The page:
The DPRK is a buffer zone between China and South Korea, and it’s a friendly neighbour to China and it perhaps limits US forces stationed in the region and prevents US dominance there, which perhaps China would not want.
BB – North Korea’s nuclear weapons capability presents an ongoing challenge to regional security and nuclear tests continue unabated. How real is the risk it poses to its neighbours?
JK – Defying international norms and (UN) resolutions is always going to be a risk to international and regional security, and missile tests and nuclear testing is an even more grave violation because it defies the current moratorium on nuclear testing that exists. The CTBT (Comprehensive Test Ban Treaty) has entered into force in a moratorium sense, and North Korea’s defying that. That causes instability and concern.
It it might cause the neighbouring countries Japan and South Korea to rethink and perhaps wonder if the extended nuclear deterrents provided by their allies is enough if North Korea were to successfully weaponise their nuclear material.
BB – The New START treaty between the US and Russia is achieving its goalposts towards nuclear reduction targets. Other than a thawing of relations between the nations, is this meaningful, given both powers will still possess enough weapons to start or end a nuclear war?
JK – New START hasn’t really succeeded in warming relations between the US and Russia. Russia has concerns about the missile deterrent the US is deploying in Europe and they are interpreting it as an offensive measure. But reducing mutual holdings of these nuclear weapons to the lowest levels since the 1950s is no small achievement.
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The verification, data exchange, inspection and notification regime created by New START is an important step towards creating mutual confidence between these two states, boosting strategic stability and, some would argue, drastically reducing the potential for a nuclear exchange.
The bilateral arms reduction agreement is definitely a positive and meaningful step as unless these arsenals come down to a level comparable to that of other states, you can’t move towards a multilateral further arms reduction, and eventually towards zero.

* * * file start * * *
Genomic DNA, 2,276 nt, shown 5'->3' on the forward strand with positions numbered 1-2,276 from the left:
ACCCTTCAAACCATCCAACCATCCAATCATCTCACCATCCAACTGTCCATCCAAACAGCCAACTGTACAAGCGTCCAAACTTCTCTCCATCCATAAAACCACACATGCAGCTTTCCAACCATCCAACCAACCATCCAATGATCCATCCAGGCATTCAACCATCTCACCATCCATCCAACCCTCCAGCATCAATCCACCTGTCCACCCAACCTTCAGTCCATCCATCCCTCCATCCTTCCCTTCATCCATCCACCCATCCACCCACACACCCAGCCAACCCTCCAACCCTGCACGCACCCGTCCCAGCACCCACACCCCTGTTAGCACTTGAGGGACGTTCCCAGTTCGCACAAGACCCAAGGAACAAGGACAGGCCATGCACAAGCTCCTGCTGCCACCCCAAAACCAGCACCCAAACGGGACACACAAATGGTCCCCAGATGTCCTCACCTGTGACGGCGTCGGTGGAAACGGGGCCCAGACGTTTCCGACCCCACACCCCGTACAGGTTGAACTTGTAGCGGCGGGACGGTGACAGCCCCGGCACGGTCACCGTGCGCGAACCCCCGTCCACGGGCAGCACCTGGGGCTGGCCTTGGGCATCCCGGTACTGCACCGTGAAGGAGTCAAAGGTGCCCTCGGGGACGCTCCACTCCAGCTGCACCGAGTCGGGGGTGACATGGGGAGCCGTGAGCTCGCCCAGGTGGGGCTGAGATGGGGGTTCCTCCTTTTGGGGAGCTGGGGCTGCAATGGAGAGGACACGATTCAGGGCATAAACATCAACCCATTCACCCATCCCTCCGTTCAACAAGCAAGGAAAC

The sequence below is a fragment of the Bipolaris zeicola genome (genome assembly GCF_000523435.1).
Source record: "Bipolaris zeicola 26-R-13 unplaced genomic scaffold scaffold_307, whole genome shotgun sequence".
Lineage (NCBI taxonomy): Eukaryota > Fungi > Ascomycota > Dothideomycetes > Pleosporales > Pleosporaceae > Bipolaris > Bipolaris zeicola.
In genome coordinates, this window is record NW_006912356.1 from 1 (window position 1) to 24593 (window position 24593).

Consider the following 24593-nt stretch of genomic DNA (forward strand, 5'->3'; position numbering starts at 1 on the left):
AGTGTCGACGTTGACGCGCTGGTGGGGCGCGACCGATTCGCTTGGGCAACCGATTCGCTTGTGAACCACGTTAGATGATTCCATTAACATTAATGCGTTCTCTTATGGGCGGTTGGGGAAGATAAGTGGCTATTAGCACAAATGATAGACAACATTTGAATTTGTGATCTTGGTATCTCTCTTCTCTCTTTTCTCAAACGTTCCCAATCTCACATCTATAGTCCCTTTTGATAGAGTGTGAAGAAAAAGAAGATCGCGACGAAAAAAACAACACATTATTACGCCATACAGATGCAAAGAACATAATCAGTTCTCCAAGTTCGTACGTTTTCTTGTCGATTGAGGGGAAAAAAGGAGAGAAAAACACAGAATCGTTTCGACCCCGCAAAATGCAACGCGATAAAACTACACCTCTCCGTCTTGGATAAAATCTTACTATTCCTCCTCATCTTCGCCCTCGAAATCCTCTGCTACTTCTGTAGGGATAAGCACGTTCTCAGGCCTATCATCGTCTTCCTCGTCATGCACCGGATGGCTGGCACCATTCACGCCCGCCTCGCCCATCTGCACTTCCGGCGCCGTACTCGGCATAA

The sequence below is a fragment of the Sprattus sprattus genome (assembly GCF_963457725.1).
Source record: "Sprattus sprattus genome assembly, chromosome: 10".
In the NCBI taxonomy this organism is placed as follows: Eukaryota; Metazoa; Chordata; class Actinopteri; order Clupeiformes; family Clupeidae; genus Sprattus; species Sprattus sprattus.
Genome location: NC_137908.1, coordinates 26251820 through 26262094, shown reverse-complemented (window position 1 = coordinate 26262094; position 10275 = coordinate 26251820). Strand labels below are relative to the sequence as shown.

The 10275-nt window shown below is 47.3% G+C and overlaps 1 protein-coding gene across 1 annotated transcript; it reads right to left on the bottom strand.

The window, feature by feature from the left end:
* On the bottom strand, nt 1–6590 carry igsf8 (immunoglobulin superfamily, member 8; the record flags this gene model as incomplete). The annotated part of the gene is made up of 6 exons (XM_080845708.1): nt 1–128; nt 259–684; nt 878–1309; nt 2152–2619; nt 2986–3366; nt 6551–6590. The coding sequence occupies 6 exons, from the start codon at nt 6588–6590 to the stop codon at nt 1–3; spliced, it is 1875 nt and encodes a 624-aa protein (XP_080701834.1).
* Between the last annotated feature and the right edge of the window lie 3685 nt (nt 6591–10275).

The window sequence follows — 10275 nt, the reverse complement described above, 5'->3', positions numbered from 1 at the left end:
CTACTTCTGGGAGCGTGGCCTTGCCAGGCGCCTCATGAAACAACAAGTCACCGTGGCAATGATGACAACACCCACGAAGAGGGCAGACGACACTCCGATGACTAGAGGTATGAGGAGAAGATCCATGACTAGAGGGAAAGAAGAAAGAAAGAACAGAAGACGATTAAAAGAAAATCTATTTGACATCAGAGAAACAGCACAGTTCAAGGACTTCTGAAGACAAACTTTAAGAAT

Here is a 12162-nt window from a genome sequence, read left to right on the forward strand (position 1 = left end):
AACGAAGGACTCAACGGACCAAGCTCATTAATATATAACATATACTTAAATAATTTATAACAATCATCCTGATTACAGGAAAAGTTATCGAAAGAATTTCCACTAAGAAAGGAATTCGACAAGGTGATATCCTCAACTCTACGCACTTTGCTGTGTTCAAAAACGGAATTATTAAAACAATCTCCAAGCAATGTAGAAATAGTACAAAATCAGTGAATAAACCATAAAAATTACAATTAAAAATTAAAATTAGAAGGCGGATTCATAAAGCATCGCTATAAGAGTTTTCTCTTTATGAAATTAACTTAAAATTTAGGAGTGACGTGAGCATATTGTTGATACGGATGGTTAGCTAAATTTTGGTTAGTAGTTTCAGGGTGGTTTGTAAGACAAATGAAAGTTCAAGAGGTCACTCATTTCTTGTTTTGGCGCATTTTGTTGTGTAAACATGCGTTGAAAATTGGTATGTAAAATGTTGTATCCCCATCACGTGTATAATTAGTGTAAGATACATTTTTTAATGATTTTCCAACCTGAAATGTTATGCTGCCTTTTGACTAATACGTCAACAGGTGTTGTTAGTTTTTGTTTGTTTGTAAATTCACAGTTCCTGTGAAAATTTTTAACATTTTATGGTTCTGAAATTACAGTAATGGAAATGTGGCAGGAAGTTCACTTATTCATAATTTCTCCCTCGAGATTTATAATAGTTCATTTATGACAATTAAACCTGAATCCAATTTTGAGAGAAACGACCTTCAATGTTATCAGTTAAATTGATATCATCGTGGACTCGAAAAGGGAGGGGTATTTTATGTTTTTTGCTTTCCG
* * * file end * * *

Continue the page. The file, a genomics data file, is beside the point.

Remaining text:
BB – Negotiations are underway this week between Iran and six world powers to hammer out a way for Iran to use peaceful nuclear technology in return for a gradual lifting of sanctions. Is this an end to Iran’s nuclear programme?
JK – Iran’s nuclear programme negotiations are certainly not the final stretch to a compromise on their activities. At this stage it’s just trying to clarify and any questions that are still left between the International Atomic Energy Agency (IAEA) and the West about its non-compliance with IAEA safeguards. I think they’re just trying to get to a stage where they can clarify those questions that remain to feel comfortable that Iran is back into compliance with IAEA safety safeguards.
There are positive signals coming out of this in Vienna, but it’s a long process and I think we should follow this closely. I don’t think it’s going to be solved in six months – it’s a long process of mutual confidence building and transparency, but obviously Tehran wants the lifting of more sanctions.
BB – Is there any movement towards multilateral disarmament?
JK – There’s a growing momentum for multilateral nuclear diplomacy within the UN General Assembly First Committee where they discuss international security and disarmament. This effort by a number of states aims to push forward a humanitarian agenda for nuclear disarmament.
The non nuclear weapons states are not very impressed with the speed of progress towards disarmament, so they’re trying to reframe the discussion to highlight the humanitarian consequences of detonation, whether it’s intentional or accidental, and put pressure on the nuclear weapons states because.
An international conference took place in Mexico last week which 146 states attended, but none of the five recognised NPT nuclear weapons states (P5) attended because they’re concerned this is the start of a nuclear weapons ban, and delegitimizing of nuclear weapons. Another similar conference was held in Oslo last March and the P5 boycotted that one too, and there’s another one going to be held in Vienna later this year and we’ll see if the P5 attend that one.